Tag Archives: homemade music video

Delicia - Call My Name - Behind the Scenes

How to film and edit a music video effectively when on a low budget

The biggest tip that any filmmaker can use when making a music video is to ensure that for each scene setup, angle and shot that is taken they film the entire song from start to finish. This will make for a much easier and faster editing process. Also during filming make sure that the singer performs for every second of the song, including instrumentals. So their body language is constantly performing to the camera, even when they are not singing, as these are equally important shots to fill space within the video.

When it comes to the editing it is best to pic out the 5/6 strongest singing shots and put them in the video first, once you have sync the first shot it is really easy to copy and paste the shot and extend it to the next part of the song for a fast edit. Then you can fill in simple movement shots in between to make the video more detailed and exciting.

Usually we aim for the first 1minute of the video to be the most important as that sets the tone for the entire video and also gets people interested and eager to watch more. Once the style and tone is set in the first one minute then the rest of the video should easily fall into place. If you are aiming for a video that is very in sync with the song tempo and the lyrics then this will be a much more detailed edit, one big tip is to try and not let words finish half way through, in other words chopping shots in the middle of a word or phrase, as it can be confusing to the viewer.

Also adding movement shots or posing shots can help with creating a moving style video that works with music up-tempo, without the need of special effects, sharp and fast shots work well. If the video is more slow, then blending footage from one shot to the next helps create a slow feel for the video. You can also slow some shots down to capture the essence of a slow song.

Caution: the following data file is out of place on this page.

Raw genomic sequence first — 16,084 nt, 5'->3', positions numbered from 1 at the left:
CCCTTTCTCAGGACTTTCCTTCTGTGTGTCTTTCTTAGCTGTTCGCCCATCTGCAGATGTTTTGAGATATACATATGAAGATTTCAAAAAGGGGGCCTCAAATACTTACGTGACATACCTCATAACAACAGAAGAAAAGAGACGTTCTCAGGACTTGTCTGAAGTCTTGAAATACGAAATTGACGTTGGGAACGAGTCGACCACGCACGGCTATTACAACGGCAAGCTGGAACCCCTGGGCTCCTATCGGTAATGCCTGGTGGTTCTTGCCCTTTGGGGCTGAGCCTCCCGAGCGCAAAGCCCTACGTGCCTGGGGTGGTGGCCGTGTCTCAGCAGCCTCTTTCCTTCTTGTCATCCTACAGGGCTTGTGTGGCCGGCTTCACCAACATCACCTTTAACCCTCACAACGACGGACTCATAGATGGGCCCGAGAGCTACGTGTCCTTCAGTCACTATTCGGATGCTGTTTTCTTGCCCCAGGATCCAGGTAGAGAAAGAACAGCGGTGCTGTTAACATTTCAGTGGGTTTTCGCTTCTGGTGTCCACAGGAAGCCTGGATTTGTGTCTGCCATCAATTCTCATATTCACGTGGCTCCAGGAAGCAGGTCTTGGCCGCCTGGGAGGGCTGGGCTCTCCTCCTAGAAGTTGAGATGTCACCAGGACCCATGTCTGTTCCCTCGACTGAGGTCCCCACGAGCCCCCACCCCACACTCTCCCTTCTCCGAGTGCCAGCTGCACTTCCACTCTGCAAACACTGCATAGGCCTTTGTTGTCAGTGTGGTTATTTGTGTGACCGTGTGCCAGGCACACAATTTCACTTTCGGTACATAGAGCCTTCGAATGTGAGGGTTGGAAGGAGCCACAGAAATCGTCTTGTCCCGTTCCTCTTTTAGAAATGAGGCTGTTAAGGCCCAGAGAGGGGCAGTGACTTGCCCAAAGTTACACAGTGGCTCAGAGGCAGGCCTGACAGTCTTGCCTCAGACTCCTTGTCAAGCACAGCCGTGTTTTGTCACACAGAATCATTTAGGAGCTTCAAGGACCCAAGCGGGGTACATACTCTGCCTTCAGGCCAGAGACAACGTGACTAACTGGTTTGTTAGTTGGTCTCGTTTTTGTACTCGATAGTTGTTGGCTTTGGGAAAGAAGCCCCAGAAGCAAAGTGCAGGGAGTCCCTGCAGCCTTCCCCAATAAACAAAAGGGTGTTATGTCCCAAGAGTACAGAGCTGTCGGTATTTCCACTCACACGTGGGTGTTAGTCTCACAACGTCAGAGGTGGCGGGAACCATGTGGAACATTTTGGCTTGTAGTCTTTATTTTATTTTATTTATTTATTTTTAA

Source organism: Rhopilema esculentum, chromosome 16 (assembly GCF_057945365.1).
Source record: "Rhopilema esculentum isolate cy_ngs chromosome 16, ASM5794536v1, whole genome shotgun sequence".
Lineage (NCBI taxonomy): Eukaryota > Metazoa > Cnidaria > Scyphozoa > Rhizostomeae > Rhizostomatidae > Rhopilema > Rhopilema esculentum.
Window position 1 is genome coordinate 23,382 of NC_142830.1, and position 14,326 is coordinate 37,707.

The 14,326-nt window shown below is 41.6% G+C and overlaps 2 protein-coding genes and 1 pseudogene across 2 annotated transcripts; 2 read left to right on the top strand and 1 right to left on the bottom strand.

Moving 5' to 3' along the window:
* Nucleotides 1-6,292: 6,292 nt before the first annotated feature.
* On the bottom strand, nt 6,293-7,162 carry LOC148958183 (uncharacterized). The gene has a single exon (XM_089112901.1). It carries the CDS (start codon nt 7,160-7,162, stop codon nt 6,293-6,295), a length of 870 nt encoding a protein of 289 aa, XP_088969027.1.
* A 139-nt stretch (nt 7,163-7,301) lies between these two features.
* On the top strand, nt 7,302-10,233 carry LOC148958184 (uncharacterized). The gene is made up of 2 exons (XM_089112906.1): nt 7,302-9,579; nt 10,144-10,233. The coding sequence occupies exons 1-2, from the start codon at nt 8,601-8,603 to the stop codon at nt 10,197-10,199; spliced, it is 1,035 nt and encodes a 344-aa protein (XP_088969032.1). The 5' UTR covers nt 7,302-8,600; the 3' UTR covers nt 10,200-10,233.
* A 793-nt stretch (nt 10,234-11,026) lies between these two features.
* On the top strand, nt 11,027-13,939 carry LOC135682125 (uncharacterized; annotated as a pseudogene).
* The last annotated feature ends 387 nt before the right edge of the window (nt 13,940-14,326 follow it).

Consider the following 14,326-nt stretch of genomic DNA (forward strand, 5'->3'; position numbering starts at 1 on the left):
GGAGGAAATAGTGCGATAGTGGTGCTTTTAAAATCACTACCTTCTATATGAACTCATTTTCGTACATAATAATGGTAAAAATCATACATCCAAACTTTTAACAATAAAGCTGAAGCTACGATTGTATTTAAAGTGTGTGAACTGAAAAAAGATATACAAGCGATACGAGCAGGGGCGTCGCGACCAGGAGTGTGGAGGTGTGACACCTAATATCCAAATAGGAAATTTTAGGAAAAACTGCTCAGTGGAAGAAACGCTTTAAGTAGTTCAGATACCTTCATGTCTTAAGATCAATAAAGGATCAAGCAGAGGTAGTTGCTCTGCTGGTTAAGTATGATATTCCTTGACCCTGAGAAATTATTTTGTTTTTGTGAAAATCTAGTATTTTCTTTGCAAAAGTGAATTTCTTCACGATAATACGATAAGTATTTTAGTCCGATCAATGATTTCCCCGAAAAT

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How to Script/plan shots for a music video

If you are working on a really low budget music video, you best option is to keep the ideas simple. So when you are making your plan for your video it is best to write a list of all the shots you would like to film. For example if you are filming on a red backdrop with a girl, it might be an idea to follow through all these shots:

-       Head shot, singing

-       Half body shot, singing

-       Half body shot, no singing, posing

-       Full body shot, singing

-       Full body shot, not singing, posing, playing with props

-       Close shots of detail on costumes, jewelry or accessories

This is a basic structure that should be followed for every scene set-up, change of backdrop or change of costume.

However of you have a detailed script, each scene will need various angular planned shots to fulfill the feel of the script. For example, if you are filming a couple at a table, then you will require 3 main shots:

-       shot from behind female head, pointing at male

-       shot from behind male head, pointing at female

-       wide shot of both people and table

This can be easily achieved if you have 3 cameras and a great location. However if you are only working with one camera, and a simple studio backdrop, then you will have to think about the following issues:

-       When moving the props and camera, setup must be the same at every angle

-       When moving lighting around, it must look the same on every angle

-       When moving the camera for each shot, it must have the same setting to enable continuity.

-       It is impossible to film at 3 different angles, with a simple studio paper backdrop, at the same time, other wise your cameras will see the studio, the lights and the camera man, so the table props and actors must be moved each time to accommodate the new angle.

The main tip when planning you video shoot is to write everything down and have a list next to you during filming. This will mean that every planned shot will get taken and nothing will be forgotten.